Brown underwent surgery on a syndesmosis injury he suffered in the round 16 loss to South Sydney and is touch-and-go to return in time for the Storm clash.
Dylan Brown is a chance to return in the first week of the finals.Credit:Getty
Coach Brad Arthur hopes to name the five-eighth on Tuesday, however a training session earlier that day will determine whether the young Kiwi is any chance of lining up against Cameron Munster and the Storm.
"We'll give him every chance to play and see how he goes on Tuesday at training before we name the team that afternoon," Arthur said.
"He's going well but we won't put him at risk. If he's right to go we'll play him, but if not we won't hesitate to wait until the next game we play."
Snakes and ladders
What would the finals series look like if Sydney Roosters supremo Nick Politis got his way when he suggested that competition points from the first two rounds should be wiped clear when the NRL season returned from the COVID break?
Politis questioned the integrity of the competition, with many dismissing the Roosters chairman's claims as sour grapes given his side side was sitting towards the bottom of the ladder with back-to-back losses to open the season.
Turns out the top eight that will compete in finals football next week would still be playing finals football under the Politis system. The top four sides would still be in the top four, but the Roosters would have leapfrogged the Eels and finished in third position.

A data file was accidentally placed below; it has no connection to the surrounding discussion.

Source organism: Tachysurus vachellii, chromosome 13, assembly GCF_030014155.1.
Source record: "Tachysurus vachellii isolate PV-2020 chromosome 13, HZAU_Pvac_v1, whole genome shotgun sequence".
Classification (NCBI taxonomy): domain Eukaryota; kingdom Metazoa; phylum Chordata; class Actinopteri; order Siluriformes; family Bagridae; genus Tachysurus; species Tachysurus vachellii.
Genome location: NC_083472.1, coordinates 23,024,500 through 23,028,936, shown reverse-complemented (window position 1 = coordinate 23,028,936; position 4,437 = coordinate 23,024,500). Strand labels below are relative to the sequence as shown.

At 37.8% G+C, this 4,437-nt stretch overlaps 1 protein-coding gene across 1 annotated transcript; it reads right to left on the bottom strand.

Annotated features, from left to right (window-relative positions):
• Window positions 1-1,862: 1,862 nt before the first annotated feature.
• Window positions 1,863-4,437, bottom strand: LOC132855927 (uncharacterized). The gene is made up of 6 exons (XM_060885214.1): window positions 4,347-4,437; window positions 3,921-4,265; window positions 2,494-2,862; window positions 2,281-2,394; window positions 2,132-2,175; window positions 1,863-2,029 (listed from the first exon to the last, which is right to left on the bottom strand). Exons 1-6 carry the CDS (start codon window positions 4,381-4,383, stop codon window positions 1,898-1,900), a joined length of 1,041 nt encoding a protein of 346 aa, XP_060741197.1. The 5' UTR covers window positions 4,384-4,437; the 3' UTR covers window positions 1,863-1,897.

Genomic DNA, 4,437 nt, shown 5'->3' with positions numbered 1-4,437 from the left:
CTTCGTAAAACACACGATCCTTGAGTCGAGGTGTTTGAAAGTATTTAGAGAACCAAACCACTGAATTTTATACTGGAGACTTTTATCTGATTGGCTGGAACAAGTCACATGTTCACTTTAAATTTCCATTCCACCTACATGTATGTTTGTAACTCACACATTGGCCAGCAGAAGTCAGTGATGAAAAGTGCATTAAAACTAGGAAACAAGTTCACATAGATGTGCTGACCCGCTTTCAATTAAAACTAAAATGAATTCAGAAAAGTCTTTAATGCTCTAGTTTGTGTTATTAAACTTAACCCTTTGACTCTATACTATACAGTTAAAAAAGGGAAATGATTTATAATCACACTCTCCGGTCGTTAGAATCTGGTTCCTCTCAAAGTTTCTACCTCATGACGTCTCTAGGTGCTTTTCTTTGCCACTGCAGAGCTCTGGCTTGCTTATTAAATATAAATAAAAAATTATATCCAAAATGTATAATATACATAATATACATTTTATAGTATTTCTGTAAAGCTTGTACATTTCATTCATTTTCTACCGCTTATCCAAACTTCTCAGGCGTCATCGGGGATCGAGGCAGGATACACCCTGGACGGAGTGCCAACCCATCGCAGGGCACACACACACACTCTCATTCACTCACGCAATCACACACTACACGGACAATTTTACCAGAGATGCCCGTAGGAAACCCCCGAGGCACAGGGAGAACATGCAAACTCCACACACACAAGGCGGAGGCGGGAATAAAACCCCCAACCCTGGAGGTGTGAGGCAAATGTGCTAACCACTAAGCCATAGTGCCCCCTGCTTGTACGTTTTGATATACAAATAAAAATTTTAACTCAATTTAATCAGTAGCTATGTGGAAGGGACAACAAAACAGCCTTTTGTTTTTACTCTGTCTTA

The Broncos would still be wooden spooners, the Titans would still finish ninth and the Panthers would still be minor premiers.
THE POLITIS LADDER VS NRL LADDER
- Panthers 33 (1st on NRL ladder)
- Storm 28 (2nd)
- Roosters 28 (4th)
- Eels 26 (3rd)
- Raiders 24 (5th)
- Rabbitohs 22 (6th)
- Sharks 20 (8th)
- Knights 19 (7th)
- Titans 18 (9th)
- Warriors 16 (10th)
- Dragons 14 (12th)
- Tigers 12 (11th)
- Sea Eagles 12 (13th)
- Cowboys 8 (14th)
- Bulldogs 6 (15th)
- Broncos 2 (16th)
Donaghy not tripped up
There's plenty of conjecture about the future of the Melbourne Storm as their coach, captain and chief executive all ponder their next move with the Brisbane Broncos circling the trio.
There have been suggestions doing the rounds that Storm chairman Matt Tripp has sidelined CEO Dave Donaghy from the club's negotiations to retain Craig Bellamy due to a perceived conflict of interest, but that's not the case.
Tripp had taken on responsibility for negotiations with Bellamy before the Broncos head-hunted the chief executive for the role set to be vacated by the departure of Paul White.
Craig Bellamy fires up after the loss to the Dragons on Sunday.Credit:NRL Photos
Donaghy won't be involved in Storm negotiations with Bellamy, who has reportedly been offered a five-year, $5 million deal to be coaching director at the Broncos from 2022.
Bellamy has signalled that next year will be his final year as a head coach, but he's previously indicated that the end was near only to extend his tenure. The Storm will be hoping that is the case once again, but the fact Bellamy's family reside in the Sunshine state could prove hard to ignore at this point in his life.